simple flushing doesn't work well, since one can overdraw the brew boiler and cool it off. One procedure,devised by David Schomer of Café Vivace, is to leave the spent puck from the previous shot in thegroup. Flushing through it will slow the flow sufficiently to warm the group without overdrawing on thebrew boiler.It pays to speak to other owners of your model of espresso machine to get the exact procedures thatmachine requires (or if your machine was reviewed on, read the Pulling Shots by theNumbers section of its buyer's guide). Alternatively, you can mount a thermocouple in a brew basket oron the showerscreen, measure the water temperature, and devise your own procedures. I wouldrecommend purchasing a thermocouple and reader for this purpose. They are quite inexpensive— asmall fraction of the machines cost —and will certainly help to get the most out of it.Barista Technique:Dose, Distribute, Tamp. Repeat.These are the actions required to fill the portafilter with coffee and getit ready for pulling the shot.Setting the grinder has been discussed previously, now let's look moreclosely at the actual grinding. Many grinders have storage for theground coffee and provisions for dosing it. This defeats the purpose ofespresso, which by definition is about doing everything fresh. So firstget rid of any old grinds, then grind just enough for the shot. Onespresso grinders with dosing chambers, this requires flicking thedosing lever repeatedly until the chamber is quite empty. It also meansclearing out the exit chute from the grind chamber, which will otherwiseclog with stale grounds, using a small brush, chopstick, or similar small non-metal implement (neveryour fingers!).The nominal doses for espresso are 6 to 7 grams for a single and 12 to 14 grams for a double. Recently,many cafés have raised dose sizes to 8 to 10 grams for a single and 16 to 20 grams for a double.Whatever the dose, consistency is the key. Weighing the grinds is accurate but time consuming, sousing the same volume each time is the most popular choice for dosing. The most common method is togrind for a preset time (a photo lab developing timer is a good add-on for this), filling the basket looselywith grinds, then leveling it off and discarding the excess grinds. Some baristas prefer a slightlyoverloaded basket. In this case, the most repeatable method is to tap the basket and portafilter a fewtimes to slightly compact the grinds prior to leveling them off. This will add about 20% to 25% to thedose. Finally, some home baristas prefer to dose by measuring the volume of the amount of beans theyput into the grinder. As a rule of thumb, a leveled coffee basket full of beans delivers the same amountof coffee as the overloaded basket technique. Which technique you use is less important than stickingwith it and learning to be consistent. It's a good idea to weigh the coffee after dosing for a few days untilyou become fairly consistent (within 0.5 grams of the desired weight).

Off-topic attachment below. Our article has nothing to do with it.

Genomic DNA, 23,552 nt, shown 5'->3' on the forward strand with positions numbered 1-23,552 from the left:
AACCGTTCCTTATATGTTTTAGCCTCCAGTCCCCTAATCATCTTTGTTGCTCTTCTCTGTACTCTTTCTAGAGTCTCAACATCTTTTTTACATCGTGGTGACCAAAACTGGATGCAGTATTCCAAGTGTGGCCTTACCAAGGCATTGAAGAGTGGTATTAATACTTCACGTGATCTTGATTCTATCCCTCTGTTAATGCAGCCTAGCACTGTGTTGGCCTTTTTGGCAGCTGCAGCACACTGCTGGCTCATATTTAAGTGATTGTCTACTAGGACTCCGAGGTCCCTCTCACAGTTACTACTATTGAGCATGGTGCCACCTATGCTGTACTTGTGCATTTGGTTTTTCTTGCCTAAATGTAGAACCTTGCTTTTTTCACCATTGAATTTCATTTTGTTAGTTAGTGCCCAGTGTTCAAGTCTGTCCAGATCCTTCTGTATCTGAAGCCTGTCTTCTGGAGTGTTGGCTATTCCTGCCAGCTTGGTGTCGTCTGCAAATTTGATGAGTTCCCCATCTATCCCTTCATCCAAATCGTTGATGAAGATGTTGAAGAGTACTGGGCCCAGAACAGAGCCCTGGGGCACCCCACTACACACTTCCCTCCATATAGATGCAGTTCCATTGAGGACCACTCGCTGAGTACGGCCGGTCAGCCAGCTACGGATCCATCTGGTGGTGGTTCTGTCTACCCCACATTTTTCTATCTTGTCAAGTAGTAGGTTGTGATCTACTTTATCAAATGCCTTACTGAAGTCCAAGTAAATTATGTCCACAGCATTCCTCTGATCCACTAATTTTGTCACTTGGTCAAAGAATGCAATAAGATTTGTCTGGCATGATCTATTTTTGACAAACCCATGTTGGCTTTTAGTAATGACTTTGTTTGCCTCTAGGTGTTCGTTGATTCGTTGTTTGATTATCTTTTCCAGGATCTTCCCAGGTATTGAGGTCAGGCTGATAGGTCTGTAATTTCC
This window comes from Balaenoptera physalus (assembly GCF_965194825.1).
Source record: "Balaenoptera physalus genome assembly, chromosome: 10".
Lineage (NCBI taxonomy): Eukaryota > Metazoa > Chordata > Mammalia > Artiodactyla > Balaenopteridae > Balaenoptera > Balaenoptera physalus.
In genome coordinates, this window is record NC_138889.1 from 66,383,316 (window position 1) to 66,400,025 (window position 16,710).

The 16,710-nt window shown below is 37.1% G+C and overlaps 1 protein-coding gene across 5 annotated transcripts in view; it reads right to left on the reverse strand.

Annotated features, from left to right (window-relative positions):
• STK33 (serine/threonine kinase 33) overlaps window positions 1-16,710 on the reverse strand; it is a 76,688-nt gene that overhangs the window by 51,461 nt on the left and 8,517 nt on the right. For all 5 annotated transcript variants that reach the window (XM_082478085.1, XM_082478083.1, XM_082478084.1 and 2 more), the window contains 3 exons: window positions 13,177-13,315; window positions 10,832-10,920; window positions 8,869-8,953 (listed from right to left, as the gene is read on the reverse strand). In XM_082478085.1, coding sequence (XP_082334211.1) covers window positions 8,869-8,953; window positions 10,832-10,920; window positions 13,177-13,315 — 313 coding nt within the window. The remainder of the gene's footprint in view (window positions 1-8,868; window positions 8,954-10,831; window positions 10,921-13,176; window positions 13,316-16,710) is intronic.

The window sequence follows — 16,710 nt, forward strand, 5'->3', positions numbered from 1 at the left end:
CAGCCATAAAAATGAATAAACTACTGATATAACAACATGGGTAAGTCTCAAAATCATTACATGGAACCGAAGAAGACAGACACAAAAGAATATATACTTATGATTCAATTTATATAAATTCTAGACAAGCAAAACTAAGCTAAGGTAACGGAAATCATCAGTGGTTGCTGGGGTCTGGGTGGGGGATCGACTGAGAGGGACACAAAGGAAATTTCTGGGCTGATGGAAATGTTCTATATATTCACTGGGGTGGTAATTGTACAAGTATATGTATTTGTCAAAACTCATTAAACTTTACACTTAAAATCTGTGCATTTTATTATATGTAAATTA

To create a sound puck, leveling the ground coffee is vital. Prior to tamping one wants the ground coffeedistributed as follows:Its depth even all around the basket.Its density even all around the basket.No gaps or breaks, especially around the perimeter of the basket.The most common method to get this is to combine leveling with sweeping excess coffee from thebasket. Prior to sweeping the grounds away, use your finger to move the grounds gently around thebasket to fill in all gaps. An alternative, for those with larger palms accustomed to heat, is to presslightly on the grounds with the thumb part of the palm, and rotate both it and the portafilter todistribute them evenly. This technique is known as the Stockfleths Move (video). If you have a tamperslightly smaller than the basket, the Staub tamp, a rotating motion by it, or very lightly tamping in thefour compass directions, prior to heavy tamping will also work. Finally, you can lightly level the groundsseveral times while filling the basket using the small tamper attached to the grinder.Tamping means taking a cylindrical press that fits snugly into the basket and compacting the groundsprior to the shot. The object is to seal the puck so that the brew water moves through it evenly withoutfinding weak spots. Channeling occurs when the pressurized water gushes through the weak spot whilenot flowing anywhere else, thereby spoiling the shot.The classic tamp is a straight down press at 30lbs pressure, followed by a light twist to settle any straygrinds. In Italy, it has become the custom of most cafés to grind slightly finer and use a very light tamp(about 10 pounds) using the tamper mounted on the coffee grinder. Stronger baristas may use heaviertamps, while some use a nutating motion (rolling the tamper in a motion like a flipped coin settling) toaccentuate the pressure towards the edges of the basket. An alternative to the nutating motion is usinga convexly curved tamper, which accomplishes the same thing.If all these alternative ways of leveling and tamping leave you bewildered, take some comfort inknowing that most experts are just as confused, and that there's help. A recent innovation known asthe naked portafilter (shown above) allows you to see directly how well the extraction progresses. Thenaked portafilter is not the latest wrinkle in pornography, rather it is a portafilter in which the bottomhas been sawed off. So, instead of being directed into a spout, the coffee exiting the sieve at the bottomof the basket drops directly into the cup. If the level and tamp are correct, the espresso will quicklycollect at the center of the basket and descend as a single stream into the cup. If it is incorrect, littlesprouts will squirt off in all directions making a mess. A few days with a naked portafilter will guaranteethat your leveling and tamping techniques, whatever they may be, are working correctly. As a bonus,the stream off a naked portafilter is rather pretty (especially if flash photographed), the crema volume isincreased, and there are no stale coffee oils from the bottom of a conventional portafilter getting intoyour espresso.Barista Technique:Good Extraction, Good EspressoEven very experienced baristas often don't take advantage of the opportunities to improve the espressothat are available while making the shot. They lock the portafilter into group, turn on the pump or pullthe lever, and pray. If the shot is roughly right, they'll serve it and make small grinder adjustments for